Hellhound's Draft Diary

A Browns fan ventures into the deep, dark recesses of New York City to check out the draft. "Hellhound"'s draft diary lets those of us who couldn't make the trip understand what it's like to be there.

USAir Flight 597 from Pittsburgh, with me aboard, arrived safely in White Plains, New York at 6:02, last Friday evening. Earlier in the day, I made the two-and-a-half hour drive from Strongsville, Ohio to the five-year-old (and very nice I might add) Pittsburgh International Airport. Unfortunately, a heavy electrical storm arrived at about the same time, forcing the shutdown of all gates at the small regional airport. Despite a one-hour wait on the tarmac, I was in high spirits. It was Draft Day Eve, and for the fourth straight year, I would be at Madison Square Garden to witness the NFL Draft.

Once we were able to de-plane and enter the terminal, a good friend who I've known since the seventh grade was waiting with a smile and a tough guy handshake that said, "Let's commence to beerdrinking." Actually, we didn't do that much drinking – only about five apiece. We needed to save our energy for the long day to come, which included waking up at 5:15 to catch a 6:20 train into "The City." But, we did have time to check out the Tribe getting embarrassed again on Direct TV, and spent a good hour on the internet sifting through the latest draft rumors and news on Bernie's Insiders and various other sites.

I slept like a baby, literally. I woke every other hour with new thoughts about how the day ahead would turn out. Damn, I love the draft.

My buddy and I awoke promptly at 5:15, got ourselves ready for the trip into town and tried desperately not to disturb his wife (who, by the way, is from Pittsburgh – I don't know what he was thinking, but she's nice). I wore my simple grey Browns t-shirt and took an almost identical Browns sweatshirt along in case it was cold early. I also had my now-beaten hat with the old "Brownie" on the front – I wanted to convey to everyone that I was old school. My friend, who had been in New Orleans the week before bought us both orange beads, you know, the ones you get if you flash at mardi gras. But these were special because the included a large Browns helmet medallian. So we wore those as well.

We made the train station at 6:15 and didn't wait long for the nearly on-time 6:20 that would take us to Grand Central Station, about ten blocks away from Madison Square Garden. We arrived at Grand Central at almost 7:30, found a cab and took the short ride to MSG.

Upon our arrival, we knew the drill. First, you go around back to get a wristband. Usually there's a wait, but we got right in. Then, you stand in line. There were about 500 people ahead of us. We talked to the Giants fans who were at the very front of the line and they told us they'd been there since 2 a.m. Now that's hardcore.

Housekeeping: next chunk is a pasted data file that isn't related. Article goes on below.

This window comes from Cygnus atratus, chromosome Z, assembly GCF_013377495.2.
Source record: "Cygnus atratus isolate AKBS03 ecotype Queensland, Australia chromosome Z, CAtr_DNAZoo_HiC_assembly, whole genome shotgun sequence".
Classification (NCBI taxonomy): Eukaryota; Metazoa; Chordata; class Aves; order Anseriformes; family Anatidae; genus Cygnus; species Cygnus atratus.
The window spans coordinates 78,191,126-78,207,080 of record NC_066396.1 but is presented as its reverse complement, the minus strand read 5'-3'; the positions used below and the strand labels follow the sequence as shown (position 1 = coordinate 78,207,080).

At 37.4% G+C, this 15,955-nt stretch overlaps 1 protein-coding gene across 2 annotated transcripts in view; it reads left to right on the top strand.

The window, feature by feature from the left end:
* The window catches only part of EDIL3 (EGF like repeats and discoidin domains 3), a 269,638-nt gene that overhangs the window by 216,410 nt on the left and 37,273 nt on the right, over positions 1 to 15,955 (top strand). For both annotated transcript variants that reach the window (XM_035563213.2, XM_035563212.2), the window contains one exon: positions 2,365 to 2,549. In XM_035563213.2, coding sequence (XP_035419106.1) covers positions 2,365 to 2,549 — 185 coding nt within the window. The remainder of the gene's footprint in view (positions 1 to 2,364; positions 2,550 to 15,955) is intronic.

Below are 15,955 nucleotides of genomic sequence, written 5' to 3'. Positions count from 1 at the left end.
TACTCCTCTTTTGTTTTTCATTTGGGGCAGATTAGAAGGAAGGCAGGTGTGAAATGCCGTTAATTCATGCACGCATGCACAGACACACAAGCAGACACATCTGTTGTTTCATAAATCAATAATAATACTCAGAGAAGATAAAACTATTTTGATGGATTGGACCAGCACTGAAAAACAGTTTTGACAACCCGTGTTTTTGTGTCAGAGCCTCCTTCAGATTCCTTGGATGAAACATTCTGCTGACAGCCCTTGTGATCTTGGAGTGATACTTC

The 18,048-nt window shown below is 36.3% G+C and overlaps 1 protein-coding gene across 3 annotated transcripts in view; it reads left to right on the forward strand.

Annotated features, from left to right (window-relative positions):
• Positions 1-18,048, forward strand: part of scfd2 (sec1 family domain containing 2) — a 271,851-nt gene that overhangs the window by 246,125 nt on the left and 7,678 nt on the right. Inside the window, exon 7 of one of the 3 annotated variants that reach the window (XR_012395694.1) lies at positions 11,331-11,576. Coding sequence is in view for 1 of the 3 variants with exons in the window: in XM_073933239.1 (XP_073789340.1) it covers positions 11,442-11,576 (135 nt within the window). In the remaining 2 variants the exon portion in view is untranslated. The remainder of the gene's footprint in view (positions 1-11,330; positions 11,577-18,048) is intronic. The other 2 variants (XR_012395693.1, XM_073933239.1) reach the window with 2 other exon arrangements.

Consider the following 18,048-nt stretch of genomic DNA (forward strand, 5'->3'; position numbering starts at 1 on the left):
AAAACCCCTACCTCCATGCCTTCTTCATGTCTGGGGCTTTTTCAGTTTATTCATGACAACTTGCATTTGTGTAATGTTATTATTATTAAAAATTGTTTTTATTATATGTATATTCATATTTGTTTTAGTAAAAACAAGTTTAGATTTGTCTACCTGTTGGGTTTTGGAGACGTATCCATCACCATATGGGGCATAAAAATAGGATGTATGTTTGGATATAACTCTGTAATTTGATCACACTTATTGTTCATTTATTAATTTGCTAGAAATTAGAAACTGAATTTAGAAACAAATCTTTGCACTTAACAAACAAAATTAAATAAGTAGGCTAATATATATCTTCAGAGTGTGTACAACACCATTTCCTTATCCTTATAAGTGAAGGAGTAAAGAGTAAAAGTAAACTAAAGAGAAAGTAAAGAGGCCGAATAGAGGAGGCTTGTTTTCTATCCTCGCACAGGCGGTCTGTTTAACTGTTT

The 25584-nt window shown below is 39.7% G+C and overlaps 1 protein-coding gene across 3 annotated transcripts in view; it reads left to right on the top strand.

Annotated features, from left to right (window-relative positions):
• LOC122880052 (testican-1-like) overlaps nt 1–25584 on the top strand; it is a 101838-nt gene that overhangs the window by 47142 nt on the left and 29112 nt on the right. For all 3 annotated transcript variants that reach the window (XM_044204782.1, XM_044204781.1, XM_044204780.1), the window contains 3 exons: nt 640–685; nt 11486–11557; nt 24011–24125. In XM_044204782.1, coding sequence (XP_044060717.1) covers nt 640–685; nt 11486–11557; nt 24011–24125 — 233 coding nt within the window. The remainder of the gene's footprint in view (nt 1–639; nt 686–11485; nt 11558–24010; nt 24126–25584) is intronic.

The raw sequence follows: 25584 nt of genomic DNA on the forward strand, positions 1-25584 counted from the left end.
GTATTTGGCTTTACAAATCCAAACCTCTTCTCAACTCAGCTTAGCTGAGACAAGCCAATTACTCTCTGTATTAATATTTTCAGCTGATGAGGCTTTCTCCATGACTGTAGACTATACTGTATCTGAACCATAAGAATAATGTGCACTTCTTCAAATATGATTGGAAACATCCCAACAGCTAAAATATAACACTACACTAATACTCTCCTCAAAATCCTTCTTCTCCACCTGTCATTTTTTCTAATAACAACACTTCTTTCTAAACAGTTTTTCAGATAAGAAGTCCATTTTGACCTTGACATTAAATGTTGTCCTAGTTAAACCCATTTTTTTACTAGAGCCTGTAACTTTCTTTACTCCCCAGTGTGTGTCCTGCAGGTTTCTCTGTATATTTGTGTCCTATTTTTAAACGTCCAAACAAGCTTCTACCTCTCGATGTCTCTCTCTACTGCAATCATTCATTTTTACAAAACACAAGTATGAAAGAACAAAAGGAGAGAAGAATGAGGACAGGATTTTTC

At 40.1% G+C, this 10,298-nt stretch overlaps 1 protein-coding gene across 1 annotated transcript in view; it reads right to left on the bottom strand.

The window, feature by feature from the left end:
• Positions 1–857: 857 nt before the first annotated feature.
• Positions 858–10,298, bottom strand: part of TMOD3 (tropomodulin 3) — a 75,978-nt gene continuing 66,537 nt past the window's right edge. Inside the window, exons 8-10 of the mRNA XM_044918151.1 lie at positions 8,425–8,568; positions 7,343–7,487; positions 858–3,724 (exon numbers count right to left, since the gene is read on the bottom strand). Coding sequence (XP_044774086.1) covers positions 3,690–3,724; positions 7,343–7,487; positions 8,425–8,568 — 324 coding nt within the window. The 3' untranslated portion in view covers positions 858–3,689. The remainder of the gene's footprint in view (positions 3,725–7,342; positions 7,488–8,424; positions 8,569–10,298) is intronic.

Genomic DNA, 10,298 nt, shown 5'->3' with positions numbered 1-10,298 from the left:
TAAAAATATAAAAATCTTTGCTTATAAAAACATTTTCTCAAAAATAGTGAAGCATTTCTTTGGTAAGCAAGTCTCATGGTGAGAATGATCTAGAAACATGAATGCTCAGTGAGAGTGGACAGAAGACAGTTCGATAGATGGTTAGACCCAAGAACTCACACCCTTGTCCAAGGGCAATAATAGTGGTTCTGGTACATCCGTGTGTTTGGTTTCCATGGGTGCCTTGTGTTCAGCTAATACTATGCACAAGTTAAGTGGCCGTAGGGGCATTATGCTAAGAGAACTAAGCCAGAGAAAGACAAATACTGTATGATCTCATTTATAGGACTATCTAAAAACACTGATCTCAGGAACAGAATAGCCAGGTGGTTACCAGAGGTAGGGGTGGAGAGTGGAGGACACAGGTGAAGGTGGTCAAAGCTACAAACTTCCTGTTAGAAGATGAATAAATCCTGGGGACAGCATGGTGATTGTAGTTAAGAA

Once in line, we knew the big wait was on. It was not even 8 a.m. and we knew that they wouldn't start letting people in until around 11, but it didn't matter. We took turns getting breakfast and found the conversation interesting. Directly behind me was Jimmy, a Steelers/Giants fan from Long Island. We talked about who each of our teams was going to pick and just general football for a while. As we were talking, a Browns fan, who looked familiar walked up to ask if we'd seen about a half dozen Browns fans he was looking for. Jamil (I'm not sure of the spelling) was a Manhattan Browns Backer member and couldn't find the rest of his group. I don't think they ever showed, but he stuck with us for the rest of the day. Turns out Jamil was part of the larger group we sat with the last four years, but we never got to talk. A great guy. About a half hour later, Demetrius, a Browns Backer from Boston stops by to join us. We hung out with Demetrius last year – another good guy. He was visiting friends in Jersey City that wanted to go to the draft. He had been out drinking with them until 3 a.m. the night before. He got up at 6 a.m. to leave for the draft and the rest of them were too hung over to go with him. So he came solo. Now that's dedication.

The three hours went by quickly. A group of boisterous fans about ten people behind us in line were doing some heavy-duty trash-talking to keep us entertained. Jamil wanted Duckett, Demetrius wanted Fonoti, my buddy wanted Fonoti and I wanted Shockey. We were a divided group. All of us though were pulling for the prospect of a trade up to get McKinnie.

At about 10:30, the line started to move. This would take us through the building to be quickly patted down by security and then on to get our tickets. Once we had our tickets in hand, we made the quick trip up the escalators and into the theatre lobby area. We picked up our free ESPN gift packs (a radio, candy, draft guide, football cards). The radio comes in very handy because it allows you to hear what Mel Kiper, Jimmy Johnson, Chris Berman and the rest of the crew are talking about.

We found some seats right behind where Mike Tirico and Mike Golic were sitting. Mike and Mike did some analysis throughout the day, as well as some interviews with team officials who had just picked. In front of them sat Berman, JJ, Chris Mortensen and Kiper.